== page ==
The quiet success of the trauma care machine may be masking the true extent of gun violence in urban areas such as Milwaukee.
Quote:
Researchers say paramedics, doctors and nurses have become so good at preventing shootings from becoming deaths that the homicide rate is no longer an accurate barometer of violence.




These urban medics save thousands of people who are shot every year in cities around the country, using techniques that were honed in war zones from Vietnam to the Middle East.





Now their own innovations are helping their military counterparts save the lives of American soldiers in Iraq and Afghanistan.




Advances in emergency medical care over the last 40 years are responsible nationally for 30,000 to 50,000 fewer homicides annually, a study at the University of Massachusetts Amherst concluded in 2002.
 
Old 06-03-2013, 08:08 AM
 
Location: Milwaukee
1,999 posts, read 2,471,488 times
Reputation: 568
Quote:
Originally Posted by The Dark Enlightenment View Post
People shot, or otherwise egregiously assaulted, often don't die today due to huge advances in emergency medicine. Given that fact, the homicide rate would have to fall quite a bit further to really be comparable with rates in the early 20th century.
Yeah, plus, I remember a retired cop that worked during the '60s and '70s in Milwaukee saying only about 7 people were murdered every year in Milwaukee during the '70s, and that was when Milwaukee had a larger population of about 700,000 people.

People were not getting shot like this when I was a child in the '70s and '80's either. And it's no longer just a gang problem anymore. It has become a culture of violence that a lot of people not in gangs have taken up. Ergo, the increase in mass shootings in white areas, and people shooting others in the inner city over petty stuff.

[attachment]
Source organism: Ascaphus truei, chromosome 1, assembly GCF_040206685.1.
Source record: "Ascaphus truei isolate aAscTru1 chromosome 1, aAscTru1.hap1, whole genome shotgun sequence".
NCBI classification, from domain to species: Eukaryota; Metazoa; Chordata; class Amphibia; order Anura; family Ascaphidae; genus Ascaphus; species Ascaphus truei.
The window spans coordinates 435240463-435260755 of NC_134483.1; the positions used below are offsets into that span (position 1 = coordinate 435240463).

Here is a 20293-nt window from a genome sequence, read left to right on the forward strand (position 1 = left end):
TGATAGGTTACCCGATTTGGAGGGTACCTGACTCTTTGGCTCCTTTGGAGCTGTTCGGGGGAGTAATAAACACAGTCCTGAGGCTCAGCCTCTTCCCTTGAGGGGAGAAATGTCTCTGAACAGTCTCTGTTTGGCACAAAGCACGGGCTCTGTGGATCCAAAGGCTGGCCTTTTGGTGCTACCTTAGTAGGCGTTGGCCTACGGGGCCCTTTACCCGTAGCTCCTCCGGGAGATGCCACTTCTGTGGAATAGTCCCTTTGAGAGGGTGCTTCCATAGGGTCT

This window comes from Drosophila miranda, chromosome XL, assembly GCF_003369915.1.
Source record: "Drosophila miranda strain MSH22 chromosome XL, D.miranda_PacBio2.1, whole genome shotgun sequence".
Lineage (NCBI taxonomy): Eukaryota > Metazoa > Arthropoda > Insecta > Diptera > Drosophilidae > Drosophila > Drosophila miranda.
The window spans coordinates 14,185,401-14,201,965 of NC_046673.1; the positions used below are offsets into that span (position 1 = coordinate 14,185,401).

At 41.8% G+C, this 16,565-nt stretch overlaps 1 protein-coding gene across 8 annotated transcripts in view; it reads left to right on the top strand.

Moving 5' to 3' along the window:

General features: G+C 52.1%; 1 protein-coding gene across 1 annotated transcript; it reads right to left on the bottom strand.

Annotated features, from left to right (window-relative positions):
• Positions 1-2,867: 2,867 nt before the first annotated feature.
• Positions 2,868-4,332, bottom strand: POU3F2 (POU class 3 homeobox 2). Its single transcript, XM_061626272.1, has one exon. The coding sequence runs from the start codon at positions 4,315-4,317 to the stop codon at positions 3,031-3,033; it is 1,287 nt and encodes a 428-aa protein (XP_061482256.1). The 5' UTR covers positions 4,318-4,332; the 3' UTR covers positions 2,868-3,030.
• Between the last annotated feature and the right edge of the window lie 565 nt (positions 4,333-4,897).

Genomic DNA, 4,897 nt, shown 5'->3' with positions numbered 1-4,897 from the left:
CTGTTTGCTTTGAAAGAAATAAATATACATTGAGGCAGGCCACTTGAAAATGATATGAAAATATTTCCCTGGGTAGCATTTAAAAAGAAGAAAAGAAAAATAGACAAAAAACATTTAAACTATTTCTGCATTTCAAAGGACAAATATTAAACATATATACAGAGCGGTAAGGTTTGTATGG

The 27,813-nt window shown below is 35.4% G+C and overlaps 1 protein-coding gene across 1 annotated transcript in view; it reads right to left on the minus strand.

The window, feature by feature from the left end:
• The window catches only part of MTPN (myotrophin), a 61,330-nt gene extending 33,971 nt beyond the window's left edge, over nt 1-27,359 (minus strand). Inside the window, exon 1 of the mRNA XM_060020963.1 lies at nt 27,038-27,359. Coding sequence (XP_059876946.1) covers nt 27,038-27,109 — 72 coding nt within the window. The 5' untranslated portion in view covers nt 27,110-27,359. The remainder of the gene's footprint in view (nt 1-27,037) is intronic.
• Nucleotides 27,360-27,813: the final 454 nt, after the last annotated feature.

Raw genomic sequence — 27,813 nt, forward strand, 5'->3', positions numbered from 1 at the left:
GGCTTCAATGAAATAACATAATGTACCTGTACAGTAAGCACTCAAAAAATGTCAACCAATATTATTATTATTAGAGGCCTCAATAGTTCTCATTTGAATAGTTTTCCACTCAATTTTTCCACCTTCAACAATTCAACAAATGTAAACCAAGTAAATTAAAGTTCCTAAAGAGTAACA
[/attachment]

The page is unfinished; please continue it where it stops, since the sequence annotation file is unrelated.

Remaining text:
Example. Very dated article but still relevant in my mind.

1. Middle America's Crime Wave - TIME

Quote:
It's as if Milwaukee, Wis., had reverted to a state of lethal chaos. A Special Olympian is killed for his wallet as he waits for a bus. An 11-year-old girl is gang-raped by as many as 19 men. A woman is strangled, her body found burning in a city-owned garbage cart. Twenty-eight people are shot, four fatally, over a holiday weekend.
2. http://www.nytimes.com/2006/02/12/na...cide.html?_r=0

Quote:
MILWAUKEE — One woman here killed a friend after they argued over a brown silk dress. A man killed a neighbor whose 10-year-old son had mistakenly used his dish soap. Two men argued over a cellphone, and pulling out their guns, the police say, killed a 13-year-old girl in the crossfire.
Quote:
And while such crime in the 1990's was characterized by battles over gangs and drug turf, the police say the current rise in homicides has been set off by something more bewildering: petty disputes that hardly seem the stuff of fistfights, much less gunfire or stabbings.

Suspects tell the police they killed someone who "disrespected" them or a family member, or someone who was "mean mugging" them, which the police loosely translate as giving a dirty look. And more weapons are on the streets, giving people a way to act on their anger.

Police Chief Nannette H. Hegerty of Milwaukee calls it "the rage thing."

"We're seeing a very angry population, and they don't go to fists anymore, they go right to guns," she said. "A police department can have an effect on drugs or gangs. But two people arguing in a home, how does the police department go in and stop that?"